London, December 24 : A new study has concluded that the current thinking on how the Toxoplasma gondii parasite invades its host is incorrect.
The findings could have implications for other parasites from the same famil, including malaria, and suggest that drugs that are
currently being developed to block this invasion pathway may be unsuccessful.
Toxoplasma gondii is a parasite that commonly infects cats but is also carried by other warm-blooded animals, including
Up to a third of the UK population are chronically infected with the parasite. In most cases the acute infection causes only
flu-like symptoms. However, women who become infected during pregnancy can pass the parasite to their unborn child, which
can result in serious health problems for the baby such as blindness and brain damage.
People who have compromised immunity, such as individuals infected with HIV, are also at risk of serious complication due to
reactivation of dormant cysts found in the brain.
Researchers at the Wellcome Trust Centre for Molecular Parasitology at the University of Glasgow made the discovery using a
new technique to knock out specific genes in the parasite's genome. They specifically looked at three genes that are
considered to be essential for the parasite to invade cells within its host to establish an infection.
"We found that we can remove each of these genes individually and the parasite can still penetrate the host cell, showing for the
first time that they are not essential for host cell invasion as was previously thought. This means that the parasite must have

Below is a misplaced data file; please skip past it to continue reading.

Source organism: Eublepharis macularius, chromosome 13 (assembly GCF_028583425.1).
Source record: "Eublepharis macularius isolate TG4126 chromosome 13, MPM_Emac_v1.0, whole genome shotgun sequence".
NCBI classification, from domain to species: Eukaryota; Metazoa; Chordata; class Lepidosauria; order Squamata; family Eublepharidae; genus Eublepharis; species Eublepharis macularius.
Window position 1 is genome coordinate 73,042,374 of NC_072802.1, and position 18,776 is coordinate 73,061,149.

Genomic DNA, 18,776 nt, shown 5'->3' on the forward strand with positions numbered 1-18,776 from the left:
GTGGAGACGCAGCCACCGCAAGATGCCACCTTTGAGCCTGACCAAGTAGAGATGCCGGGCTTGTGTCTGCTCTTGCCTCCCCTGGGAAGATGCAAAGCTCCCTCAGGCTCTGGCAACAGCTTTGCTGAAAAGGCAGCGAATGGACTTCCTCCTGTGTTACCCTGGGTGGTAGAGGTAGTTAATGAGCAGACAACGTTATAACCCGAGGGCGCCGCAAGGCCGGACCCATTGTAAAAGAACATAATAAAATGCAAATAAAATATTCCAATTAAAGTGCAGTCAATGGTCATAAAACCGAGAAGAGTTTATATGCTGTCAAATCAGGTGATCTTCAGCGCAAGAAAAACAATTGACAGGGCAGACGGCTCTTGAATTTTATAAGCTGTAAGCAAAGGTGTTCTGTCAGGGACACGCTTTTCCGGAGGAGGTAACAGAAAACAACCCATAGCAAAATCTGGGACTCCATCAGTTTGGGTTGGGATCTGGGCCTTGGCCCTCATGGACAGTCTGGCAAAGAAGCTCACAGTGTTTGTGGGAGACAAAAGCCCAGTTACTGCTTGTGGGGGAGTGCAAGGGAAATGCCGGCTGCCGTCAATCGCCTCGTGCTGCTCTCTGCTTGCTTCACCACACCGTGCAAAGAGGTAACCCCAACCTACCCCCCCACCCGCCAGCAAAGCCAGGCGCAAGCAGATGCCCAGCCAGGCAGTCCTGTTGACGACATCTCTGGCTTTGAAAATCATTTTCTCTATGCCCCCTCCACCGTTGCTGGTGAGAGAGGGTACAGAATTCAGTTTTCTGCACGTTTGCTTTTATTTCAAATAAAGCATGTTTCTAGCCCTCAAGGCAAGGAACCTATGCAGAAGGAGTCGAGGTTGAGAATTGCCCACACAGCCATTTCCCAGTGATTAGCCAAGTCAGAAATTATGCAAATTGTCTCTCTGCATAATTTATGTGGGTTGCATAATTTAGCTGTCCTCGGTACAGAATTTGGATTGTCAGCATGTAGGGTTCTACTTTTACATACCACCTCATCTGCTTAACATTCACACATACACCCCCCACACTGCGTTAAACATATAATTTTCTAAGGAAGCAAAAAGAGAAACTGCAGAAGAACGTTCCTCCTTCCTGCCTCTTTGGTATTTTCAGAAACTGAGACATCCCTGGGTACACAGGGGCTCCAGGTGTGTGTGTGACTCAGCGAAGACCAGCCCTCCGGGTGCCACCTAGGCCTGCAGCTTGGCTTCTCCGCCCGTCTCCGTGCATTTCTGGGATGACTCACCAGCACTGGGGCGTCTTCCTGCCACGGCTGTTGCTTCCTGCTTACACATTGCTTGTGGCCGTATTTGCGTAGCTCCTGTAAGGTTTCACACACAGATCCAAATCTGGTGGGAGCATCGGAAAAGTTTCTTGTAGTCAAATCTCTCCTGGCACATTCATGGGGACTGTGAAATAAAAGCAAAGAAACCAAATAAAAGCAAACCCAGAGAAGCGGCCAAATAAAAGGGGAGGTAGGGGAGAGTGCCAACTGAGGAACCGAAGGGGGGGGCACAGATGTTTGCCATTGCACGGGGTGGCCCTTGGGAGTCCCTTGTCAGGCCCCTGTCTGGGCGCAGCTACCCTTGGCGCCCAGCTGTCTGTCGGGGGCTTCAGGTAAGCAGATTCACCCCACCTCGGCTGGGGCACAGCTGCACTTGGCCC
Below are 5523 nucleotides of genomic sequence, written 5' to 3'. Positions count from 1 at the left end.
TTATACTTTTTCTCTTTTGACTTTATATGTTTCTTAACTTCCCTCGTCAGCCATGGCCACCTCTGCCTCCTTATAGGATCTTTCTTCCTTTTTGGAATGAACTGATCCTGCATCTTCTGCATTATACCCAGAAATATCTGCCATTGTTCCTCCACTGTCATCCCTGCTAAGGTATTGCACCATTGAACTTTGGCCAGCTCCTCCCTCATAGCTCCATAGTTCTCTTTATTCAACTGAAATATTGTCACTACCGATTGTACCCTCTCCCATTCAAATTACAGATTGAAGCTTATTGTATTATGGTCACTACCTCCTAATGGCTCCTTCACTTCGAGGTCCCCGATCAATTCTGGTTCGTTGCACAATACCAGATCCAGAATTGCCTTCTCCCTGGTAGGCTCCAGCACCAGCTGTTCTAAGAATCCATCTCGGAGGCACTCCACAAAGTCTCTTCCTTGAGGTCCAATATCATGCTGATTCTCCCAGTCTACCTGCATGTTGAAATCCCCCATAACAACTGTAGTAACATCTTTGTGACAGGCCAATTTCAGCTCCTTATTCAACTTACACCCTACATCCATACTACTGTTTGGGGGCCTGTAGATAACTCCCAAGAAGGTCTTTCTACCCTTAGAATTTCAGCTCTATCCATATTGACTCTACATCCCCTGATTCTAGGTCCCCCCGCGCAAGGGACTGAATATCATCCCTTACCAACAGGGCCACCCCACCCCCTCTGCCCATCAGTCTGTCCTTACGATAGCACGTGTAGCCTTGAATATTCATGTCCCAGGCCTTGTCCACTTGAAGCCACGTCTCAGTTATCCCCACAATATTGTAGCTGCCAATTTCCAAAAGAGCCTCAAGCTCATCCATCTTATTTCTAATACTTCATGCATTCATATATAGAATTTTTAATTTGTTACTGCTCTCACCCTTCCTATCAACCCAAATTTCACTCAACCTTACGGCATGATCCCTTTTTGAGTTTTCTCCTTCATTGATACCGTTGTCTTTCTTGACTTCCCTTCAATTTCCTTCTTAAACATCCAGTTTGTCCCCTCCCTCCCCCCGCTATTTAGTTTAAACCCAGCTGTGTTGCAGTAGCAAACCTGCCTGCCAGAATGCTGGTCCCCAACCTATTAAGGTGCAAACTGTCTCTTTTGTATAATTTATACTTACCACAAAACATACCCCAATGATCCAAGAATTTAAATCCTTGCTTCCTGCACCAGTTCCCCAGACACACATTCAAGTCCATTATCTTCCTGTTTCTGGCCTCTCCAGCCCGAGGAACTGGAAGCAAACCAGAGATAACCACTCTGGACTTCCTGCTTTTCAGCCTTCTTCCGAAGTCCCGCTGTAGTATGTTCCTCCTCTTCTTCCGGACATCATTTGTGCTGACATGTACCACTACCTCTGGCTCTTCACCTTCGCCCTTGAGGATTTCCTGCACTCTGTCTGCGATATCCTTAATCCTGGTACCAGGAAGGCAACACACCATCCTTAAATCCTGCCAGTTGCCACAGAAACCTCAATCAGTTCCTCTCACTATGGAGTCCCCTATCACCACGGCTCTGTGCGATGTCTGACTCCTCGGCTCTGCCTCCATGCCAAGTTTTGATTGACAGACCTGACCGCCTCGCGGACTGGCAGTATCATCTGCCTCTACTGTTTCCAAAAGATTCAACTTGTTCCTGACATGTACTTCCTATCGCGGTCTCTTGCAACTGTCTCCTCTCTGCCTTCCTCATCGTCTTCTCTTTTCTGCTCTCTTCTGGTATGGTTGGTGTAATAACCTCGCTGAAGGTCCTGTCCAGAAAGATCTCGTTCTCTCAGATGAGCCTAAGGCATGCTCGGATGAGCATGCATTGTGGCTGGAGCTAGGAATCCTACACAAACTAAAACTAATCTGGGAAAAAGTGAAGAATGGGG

other invasion strategies at its disposal that need to be investigated," said Dr Markus Meissner, a Wellcome Trust Senior
Research Fellow who led the study.
The genes the researchers looked at form the core of the parasite's gliding machinery that enable it to move around. In the past,
researchers have only ever been able to reduce the expression level of these genes in the parasite, which did lead to a reduction
in host cell invasion but invasion was never blocked completely.
This was attributed to the low levels of gene expression that persisted. However, with the new technique, the team were able to
completely remove the genes of interest. Unexpectedly they found that the parasites were still able to invade.
"One of the genes we looked at is the equivalent of a malaria gene that is a major candidate for vaccine development. Our
findings would suggest that such a vaccine may not be successful at preventing malaria infection and we need to revisit our
understanding of how this family of parasites invades host cells," added Dr Meissner.
As well as malaria, a number of other parasites that affect livestock also belong to the same family. The findings could also
provide clues to new treatments for these diseases, which cause substantial economic losses worldwide.
The study has been published in Nature Methods. (ANI)
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